When critics of the feminist movement, or the women’s movement in general, are confronted with statement about the inequalities women face, their automatic response is, “Well, what rights do men have that women don’t?” The real question should be, “What issues are women facing that men don’t?” While, on paper, women have the same rights as their male counterparts, they are faced with more complex situations to maintain those rights and are subject to much more aggressive conditions to utilize them. This is especially true in the workforce for women.

We’ve all heard of the glass ceiling, defined by the United States Department of Labor as the “unseen, yet unbreachable barrier that keeps minorities and women from rising to the upper rungs of the corporate ladder, regardless of their qualifications or achievements.” Many people like to pretend the glass ceiling doesn’t exist because it might mean admitting privilege. We all like to believe we worked hard to get where we are. However, while that may be true, it’s possible for someone to have worked harder to get to the same or lower position. It does not take away from the hard work that we’ve done — it is simply an acknowledgement of unseen forces that may have helped us get there.

For example, let’s take workplace inequality. Companies are often reluctant to put women in executive positions for a multitude of reasons. While the percentage of women in these high positions is rising, it’s still very bleak in comparison to the percentage of men. In 2018, 95.2 percent of the Fortune 500 list was comprised of male CEOs. The percentage of women was down from 2017, from 6.4 percent to 4.8. I find it hard to believe that 476 companies couldn’t find a woman capable of leading their company to success. I’m also reluctant to believe that women are not fighting to even be at the same table as these men.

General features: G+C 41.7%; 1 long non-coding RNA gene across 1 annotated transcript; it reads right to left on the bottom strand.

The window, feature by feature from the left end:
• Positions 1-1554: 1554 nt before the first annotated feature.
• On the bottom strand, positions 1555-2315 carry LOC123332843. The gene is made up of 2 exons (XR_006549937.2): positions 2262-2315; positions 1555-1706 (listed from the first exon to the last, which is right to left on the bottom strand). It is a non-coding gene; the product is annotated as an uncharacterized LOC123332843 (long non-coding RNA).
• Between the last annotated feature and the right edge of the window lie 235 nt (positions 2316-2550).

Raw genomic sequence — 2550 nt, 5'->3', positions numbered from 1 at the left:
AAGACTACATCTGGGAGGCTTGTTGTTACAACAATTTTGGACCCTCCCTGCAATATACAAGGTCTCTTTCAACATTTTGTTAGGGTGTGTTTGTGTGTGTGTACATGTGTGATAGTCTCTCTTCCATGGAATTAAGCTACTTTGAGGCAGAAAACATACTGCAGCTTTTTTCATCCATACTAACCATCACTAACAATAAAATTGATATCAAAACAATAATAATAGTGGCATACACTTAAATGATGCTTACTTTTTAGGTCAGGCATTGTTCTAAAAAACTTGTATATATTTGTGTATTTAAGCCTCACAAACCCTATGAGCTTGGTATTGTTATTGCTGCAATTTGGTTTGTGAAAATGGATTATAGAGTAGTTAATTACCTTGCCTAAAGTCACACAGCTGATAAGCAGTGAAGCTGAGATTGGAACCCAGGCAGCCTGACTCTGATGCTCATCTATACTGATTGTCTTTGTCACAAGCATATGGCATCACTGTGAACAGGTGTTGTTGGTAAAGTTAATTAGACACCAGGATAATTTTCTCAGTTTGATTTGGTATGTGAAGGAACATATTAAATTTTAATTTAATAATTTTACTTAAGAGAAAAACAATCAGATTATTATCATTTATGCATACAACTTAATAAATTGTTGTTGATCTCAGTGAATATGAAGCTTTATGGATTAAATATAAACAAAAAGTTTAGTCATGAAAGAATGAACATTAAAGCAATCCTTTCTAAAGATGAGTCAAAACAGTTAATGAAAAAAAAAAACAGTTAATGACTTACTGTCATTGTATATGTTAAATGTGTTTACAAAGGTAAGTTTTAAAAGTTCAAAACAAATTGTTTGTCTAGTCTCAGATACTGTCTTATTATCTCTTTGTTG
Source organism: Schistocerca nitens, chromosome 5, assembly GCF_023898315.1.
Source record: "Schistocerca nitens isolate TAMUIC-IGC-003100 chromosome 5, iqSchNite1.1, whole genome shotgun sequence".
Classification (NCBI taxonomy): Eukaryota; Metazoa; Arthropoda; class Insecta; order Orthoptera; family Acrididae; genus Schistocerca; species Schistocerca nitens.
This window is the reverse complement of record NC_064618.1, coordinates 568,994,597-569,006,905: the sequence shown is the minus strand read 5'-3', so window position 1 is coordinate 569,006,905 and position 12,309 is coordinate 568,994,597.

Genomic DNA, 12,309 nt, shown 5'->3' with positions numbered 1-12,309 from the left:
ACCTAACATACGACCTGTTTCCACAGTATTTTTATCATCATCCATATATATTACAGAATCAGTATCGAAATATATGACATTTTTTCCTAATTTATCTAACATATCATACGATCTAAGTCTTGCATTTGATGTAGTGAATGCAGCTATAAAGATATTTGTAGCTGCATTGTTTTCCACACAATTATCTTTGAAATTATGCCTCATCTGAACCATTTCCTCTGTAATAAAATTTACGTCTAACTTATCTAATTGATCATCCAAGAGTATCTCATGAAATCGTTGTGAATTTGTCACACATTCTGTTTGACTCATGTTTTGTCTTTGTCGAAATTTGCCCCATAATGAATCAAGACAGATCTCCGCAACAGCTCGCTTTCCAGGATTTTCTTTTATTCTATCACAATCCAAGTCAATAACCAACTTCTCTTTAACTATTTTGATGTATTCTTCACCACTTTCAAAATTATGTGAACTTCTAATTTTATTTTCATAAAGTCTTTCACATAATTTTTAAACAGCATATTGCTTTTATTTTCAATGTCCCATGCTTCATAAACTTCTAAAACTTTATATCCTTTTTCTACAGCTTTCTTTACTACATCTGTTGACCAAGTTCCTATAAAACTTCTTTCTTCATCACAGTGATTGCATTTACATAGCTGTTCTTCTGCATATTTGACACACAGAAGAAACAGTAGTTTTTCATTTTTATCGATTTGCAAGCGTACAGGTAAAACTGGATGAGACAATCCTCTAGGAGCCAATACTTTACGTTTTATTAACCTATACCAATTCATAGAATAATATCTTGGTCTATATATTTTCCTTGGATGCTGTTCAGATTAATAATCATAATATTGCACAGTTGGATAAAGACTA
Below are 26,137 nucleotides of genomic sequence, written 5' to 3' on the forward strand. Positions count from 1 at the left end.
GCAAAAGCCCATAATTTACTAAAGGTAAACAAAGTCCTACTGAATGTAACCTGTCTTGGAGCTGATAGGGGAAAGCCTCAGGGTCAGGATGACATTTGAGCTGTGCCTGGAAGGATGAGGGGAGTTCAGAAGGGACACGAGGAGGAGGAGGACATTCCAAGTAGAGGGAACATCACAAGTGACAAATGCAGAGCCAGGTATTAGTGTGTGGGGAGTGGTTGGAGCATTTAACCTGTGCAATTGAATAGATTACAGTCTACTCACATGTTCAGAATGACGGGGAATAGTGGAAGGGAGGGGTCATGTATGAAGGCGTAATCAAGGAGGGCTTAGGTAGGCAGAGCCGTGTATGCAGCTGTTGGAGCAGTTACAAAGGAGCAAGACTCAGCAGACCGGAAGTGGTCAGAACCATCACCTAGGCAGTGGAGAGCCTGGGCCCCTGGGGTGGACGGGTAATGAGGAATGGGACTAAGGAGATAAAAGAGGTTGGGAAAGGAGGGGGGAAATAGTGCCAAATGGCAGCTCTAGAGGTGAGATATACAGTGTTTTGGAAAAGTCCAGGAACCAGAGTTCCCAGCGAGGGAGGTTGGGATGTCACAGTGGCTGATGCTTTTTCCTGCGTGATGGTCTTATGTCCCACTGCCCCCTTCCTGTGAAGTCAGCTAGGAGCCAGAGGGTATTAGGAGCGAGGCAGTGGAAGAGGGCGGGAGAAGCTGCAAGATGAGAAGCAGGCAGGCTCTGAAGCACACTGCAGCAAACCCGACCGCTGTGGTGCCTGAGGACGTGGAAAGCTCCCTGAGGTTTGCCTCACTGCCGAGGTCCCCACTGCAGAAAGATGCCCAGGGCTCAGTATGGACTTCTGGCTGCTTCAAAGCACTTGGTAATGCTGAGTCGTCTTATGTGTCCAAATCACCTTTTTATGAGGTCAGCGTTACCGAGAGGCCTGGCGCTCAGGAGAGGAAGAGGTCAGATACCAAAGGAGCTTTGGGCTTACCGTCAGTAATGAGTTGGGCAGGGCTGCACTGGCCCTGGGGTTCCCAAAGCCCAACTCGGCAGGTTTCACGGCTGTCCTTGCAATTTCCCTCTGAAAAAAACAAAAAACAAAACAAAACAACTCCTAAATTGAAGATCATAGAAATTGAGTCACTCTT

There are also other glass metaphors when it comes to workplace inequality. For example, the glass escalator is a concept where men in traditionally female occupations are subject to faster advancement. There’s also the glass precipice or glass cliff, where women are encouraged to take leadership reins at failing organizations.

One of the largest barriers between gender equality in the workforce is the dreadful wage gap. I’m not sure how some people arrived at the conclusion that the wage gap isn’t real, but it definitely is. It’s been statistically proven. Once again, the existence of a wage gap doesn’t take away from the hard work some male employees do, but it shines a light on the unrewarded hard work of female employees.

In the case of full-time work, women earn 77 percent of what their male counterparts make. However, in the case of the wage gap, the inequalities also intersect with race, a startling realization for many. So, while women are earning 77 percent of what men make, black women are earning 67.5 percent of what all men make on average and 62 percent of what white men earn. Latina women earn 58 percent and Asian-American women earn 90 percent.

Louisiana, in particular, has a habit of enforcing a horrible wage gap. Women in Louisiana are paid 68 cents for every dollar that men make. African American women are paid 48 cents on the dollar with Latina and Asian American women making 51 and 58 cents respectively. Louisiana has the biggest wage gap in the nation at 31.2 percent, compared to the national average of 19.3 percent.

What’s the point of having the same rights if the sexes are still not treated as equals? The existence of the wage gap is proof of this. The fact that there’s a national average for wage gaps is astonishing, and quite frankly, an ugly blemish on our country. I look forward to the day every “glass metaphor” is challenged and rectified.

Maya Stevenson is a 20-year-old English and economics sophomore from Baton Rouge, Louisiana.

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